One more curiosity: Ferrara’s Cathedral, with its 118 metres of overall length, is the longest religious building in Emilia Romagna.
Schifanoia Palace, erected in 1385 on Alberto V d' Este’s order, was designed and built as an intimate resting place and recreation area. The cycle of frescoes inside is a real political manifesto of the greatness of the Duke. It is represented, in fact, the "the right ordering of humanity and nature, under the good governance of the Duke” and it was commissioned by Borso d'Este in 1452, when he was nominated Duke by Emperor Frederick III.
Schifanoia Palace is also famous for its beautiful frescoes in the "Salone de Mesi" (Hall of the Months), which are among the most important frescoes of the Italian 15th century and represented a fundamental aspect of the social and economic life of the city: the harmony between the sacredness of the cosmic order and the everyday life of agricultural labour in the countryside.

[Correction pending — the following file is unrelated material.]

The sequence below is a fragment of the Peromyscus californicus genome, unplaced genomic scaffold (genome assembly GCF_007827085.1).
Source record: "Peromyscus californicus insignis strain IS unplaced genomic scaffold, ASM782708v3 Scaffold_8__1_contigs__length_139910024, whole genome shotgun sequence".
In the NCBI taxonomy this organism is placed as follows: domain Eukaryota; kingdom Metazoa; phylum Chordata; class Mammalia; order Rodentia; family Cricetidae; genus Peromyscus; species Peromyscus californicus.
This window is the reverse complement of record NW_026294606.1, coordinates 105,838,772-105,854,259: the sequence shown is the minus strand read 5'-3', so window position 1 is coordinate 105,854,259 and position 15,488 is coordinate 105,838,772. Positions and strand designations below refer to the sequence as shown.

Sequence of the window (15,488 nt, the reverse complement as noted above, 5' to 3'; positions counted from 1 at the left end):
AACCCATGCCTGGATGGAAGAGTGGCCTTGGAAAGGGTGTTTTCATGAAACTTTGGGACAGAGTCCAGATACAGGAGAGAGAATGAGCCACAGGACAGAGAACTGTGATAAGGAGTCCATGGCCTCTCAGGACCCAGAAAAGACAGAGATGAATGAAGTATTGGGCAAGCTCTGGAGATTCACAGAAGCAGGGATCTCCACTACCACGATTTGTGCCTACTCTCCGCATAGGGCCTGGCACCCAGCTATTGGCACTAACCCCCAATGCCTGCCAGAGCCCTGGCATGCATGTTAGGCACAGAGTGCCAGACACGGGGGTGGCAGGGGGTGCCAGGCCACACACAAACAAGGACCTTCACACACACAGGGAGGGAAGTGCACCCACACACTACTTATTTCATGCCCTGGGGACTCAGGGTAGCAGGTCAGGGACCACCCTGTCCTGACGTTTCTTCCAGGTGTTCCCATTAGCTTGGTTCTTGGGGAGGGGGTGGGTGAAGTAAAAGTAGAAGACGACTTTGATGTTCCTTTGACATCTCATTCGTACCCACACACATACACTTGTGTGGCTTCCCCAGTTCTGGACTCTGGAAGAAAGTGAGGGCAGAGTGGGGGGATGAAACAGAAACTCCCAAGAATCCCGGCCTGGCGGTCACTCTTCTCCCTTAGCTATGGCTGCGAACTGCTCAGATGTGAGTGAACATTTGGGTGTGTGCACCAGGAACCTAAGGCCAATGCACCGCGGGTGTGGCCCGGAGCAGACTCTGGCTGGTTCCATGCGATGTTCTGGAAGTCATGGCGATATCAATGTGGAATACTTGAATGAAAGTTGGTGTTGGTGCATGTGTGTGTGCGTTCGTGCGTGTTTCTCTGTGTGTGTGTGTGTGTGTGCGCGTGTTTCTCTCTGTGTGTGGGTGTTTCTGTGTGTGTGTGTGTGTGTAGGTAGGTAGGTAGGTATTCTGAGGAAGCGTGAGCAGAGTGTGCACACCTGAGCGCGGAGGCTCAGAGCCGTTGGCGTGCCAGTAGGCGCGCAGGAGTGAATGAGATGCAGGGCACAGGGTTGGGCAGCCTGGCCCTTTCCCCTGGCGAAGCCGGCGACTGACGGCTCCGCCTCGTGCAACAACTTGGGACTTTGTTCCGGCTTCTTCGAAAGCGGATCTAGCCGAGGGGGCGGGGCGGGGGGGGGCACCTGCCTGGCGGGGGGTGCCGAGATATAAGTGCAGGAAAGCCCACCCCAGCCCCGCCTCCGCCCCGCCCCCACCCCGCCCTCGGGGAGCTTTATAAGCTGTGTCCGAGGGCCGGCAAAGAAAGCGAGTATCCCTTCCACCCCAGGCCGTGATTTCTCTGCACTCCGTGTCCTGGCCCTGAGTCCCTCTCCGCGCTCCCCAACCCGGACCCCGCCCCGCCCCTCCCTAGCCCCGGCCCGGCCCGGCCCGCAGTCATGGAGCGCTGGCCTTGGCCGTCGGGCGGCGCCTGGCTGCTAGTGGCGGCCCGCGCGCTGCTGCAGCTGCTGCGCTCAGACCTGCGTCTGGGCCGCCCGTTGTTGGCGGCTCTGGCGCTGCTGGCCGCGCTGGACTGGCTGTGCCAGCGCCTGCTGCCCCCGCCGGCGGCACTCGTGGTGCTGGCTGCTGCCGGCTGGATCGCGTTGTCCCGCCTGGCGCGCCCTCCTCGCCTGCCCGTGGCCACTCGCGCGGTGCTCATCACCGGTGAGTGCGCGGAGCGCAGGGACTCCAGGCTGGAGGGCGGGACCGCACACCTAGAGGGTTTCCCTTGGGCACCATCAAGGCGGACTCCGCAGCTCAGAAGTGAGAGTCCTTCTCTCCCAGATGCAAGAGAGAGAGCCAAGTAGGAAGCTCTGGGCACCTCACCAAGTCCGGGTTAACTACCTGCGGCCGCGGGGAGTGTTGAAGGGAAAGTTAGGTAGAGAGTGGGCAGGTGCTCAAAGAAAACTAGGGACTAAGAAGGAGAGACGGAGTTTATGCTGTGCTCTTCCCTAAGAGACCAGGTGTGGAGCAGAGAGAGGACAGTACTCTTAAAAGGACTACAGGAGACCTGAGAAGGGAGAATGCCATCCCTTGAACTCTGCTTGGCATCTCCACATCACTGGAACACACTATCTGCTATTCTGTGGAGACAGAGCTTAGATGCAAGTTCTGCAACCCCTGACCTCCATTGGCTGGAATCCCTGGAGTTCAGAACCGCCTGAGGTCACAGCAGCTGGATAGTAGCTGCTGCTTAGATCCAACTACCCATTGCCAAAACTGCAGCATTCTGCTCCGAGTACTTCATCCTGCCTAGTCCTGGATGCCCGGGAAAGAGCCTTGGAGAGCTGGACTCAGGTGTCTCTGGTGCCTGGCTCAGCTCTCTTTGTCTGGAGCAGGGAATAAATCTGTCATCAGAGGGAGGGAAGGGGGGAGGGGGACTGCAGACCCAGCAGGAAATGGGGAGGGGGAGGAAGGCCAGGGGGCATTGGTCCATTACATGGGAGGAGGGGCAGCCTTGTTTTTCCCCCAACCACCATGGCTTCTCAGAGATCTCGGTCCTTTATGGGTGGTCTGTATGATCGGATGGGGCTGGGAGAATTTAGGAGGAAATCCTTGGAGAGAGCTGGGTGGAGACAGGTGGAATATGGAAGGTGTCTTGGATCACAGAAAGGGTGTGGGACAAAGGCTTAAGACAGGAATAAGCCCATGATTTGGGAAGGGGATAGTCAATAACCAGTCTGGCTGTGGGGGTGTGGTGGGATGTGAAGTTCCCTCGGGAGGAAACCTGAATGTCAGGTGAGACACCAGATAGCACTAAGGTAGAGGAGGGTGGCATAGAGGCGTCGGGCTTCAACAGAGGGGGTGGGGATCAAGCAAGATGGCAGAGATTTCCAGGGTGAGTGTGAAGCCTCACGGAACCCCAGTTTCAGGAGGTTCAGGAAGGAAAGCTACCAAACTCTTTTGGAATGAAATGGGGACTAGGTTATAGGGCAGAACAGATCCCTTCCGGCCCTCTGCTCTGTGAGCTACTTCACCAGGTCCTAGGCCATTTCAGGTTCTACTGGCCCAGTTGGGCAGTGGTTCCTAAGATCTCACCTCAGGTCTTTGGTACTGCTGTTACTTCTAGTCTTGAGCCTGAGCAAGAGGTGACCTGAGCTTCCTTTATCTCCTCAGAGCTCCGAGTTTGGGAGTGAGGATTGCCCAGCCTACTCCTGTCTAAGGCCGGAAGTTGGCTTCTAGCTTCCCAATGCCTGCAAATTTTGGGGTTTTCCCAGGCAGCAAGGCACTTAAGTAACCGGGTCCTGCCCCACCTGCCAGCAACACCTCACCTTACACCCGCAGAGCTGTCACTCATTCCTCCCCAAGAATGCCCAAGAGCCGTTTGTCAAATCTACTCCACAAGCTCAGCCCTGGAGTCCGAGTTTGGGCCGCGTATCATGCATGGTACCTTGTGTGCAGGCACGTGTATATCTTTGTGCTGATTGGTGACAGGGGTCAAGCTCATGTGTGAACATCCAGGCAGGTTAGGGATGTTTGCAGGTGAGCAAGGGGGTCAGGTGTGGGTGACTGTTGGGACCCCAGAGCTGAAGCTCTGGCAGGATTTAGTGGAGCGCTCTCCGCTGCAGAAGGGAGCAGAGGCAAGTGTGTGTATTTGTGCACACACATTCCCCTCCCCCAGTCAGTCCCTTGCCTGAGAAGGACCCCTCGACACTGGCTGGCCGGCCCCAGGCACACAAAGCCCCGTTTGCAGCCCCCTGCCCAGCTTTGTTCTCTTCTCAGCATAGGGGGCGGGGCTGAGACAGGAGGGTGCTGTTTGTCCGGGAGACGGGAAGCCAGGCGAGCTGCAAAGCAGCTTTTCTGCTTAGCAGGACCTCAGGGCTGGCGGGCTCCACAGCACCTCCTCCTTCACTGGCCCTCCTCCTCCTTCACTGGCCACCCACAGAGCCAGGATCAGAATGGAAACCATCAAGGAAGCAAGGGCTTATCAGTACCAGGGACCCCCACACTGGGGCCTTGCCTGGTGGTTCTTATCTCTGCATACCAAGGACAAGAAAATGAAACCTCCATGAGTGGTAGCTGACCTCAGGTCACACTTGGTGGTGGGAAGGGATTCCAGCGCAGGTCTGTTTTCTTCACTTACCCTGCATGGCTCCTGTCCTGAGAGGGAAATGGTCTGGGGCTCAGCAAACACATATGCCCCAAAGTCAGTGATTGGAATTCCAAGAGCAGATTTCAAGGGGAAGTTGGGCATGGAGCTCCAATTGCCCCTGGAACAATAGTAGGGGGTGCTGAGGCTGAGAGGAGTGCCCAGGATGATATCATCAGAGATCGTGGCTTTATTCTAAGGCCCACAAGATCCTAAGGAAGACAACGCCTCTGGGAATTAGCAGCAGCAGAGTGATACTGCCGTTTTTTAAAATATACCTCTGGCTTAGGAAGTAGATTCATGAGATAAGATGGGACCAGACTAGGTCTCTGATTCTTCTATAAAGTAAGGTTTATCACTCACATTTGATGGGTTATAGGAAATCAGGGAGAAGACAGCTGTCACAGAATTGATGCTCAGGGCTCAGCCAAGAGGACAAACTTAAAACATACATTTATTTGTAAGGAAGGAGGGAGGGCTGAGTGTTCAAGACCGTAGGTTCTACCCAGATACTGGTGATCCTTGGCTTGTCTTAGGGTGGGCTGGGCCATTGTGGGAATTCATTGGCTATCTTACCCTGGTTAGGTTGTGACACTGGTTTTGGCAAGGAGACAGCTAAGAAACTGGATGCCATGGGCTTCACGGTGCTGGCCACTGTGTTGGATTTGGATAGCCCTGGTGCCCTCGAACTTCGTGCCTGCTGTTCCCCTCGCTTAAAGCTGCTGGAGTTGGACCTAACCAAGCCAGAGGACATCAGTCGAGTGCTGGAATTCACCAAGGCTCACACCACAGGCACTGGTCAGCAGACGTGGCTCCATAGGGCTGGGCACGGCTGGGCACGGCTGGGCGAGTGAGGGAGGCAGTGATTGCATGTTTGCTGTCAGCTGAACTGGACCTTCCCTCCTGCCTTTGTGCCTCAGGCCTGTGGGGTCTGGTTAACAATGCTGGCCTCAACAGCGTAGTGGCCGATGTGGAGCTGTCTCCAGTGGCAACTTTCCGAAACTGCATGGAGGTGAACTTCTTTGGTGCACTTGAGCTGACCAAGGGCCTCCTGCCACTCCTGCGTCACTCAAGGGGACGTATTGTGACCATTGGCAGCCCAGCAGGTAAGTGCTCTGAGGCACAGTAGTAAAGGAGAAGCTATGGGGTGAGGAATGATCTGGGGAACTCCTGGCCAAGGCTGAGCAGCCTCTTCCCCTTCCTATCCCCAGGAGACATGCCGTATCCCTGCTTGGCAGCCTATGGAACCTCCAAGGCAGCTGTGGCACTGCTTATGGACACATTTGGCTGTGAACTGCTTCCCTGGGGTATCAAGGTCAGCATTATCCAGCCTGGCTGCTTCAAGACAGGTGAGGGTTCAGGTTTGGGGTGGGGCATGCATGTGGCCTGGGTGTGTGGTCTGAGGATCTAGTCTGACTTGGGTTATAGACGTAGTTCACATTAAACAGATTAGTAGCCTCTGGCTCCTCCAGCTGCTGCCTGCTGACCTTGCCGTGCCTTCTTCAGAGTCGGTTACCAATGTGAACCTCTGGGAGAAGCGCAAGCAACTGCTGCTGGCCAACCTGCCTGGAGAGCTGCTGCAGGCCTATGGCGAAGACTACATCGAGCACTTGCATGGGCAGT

House of Ludovico Ariosto
"Small but suitable for me, free from debts, not shabby and purchased solely with my own money"
In this way Ludovico Ariosto describes his house in Ferrara, the last stop of our morning tour around the city of Ferrara. This was the place where the Italian writer spent the last years of his life, devoting himself to the final draft of "Orlando Furioso” (The Frenzy of Orlando). The house today hosts a small museum dedicated to the Poet, while on the back there is a small garden created at that time by Ludovico Ariosto, where concerts and cultural events take place.
In the city centre of Ferrara it is easy to find restaurants and taverns to taste the typical dishes of the city. Here, good food has always been considered an art, at least since the 16th century, in other words since the dishes prepared at the court of the Este family were tasted by princes and dukes coming from everywhere in Italy.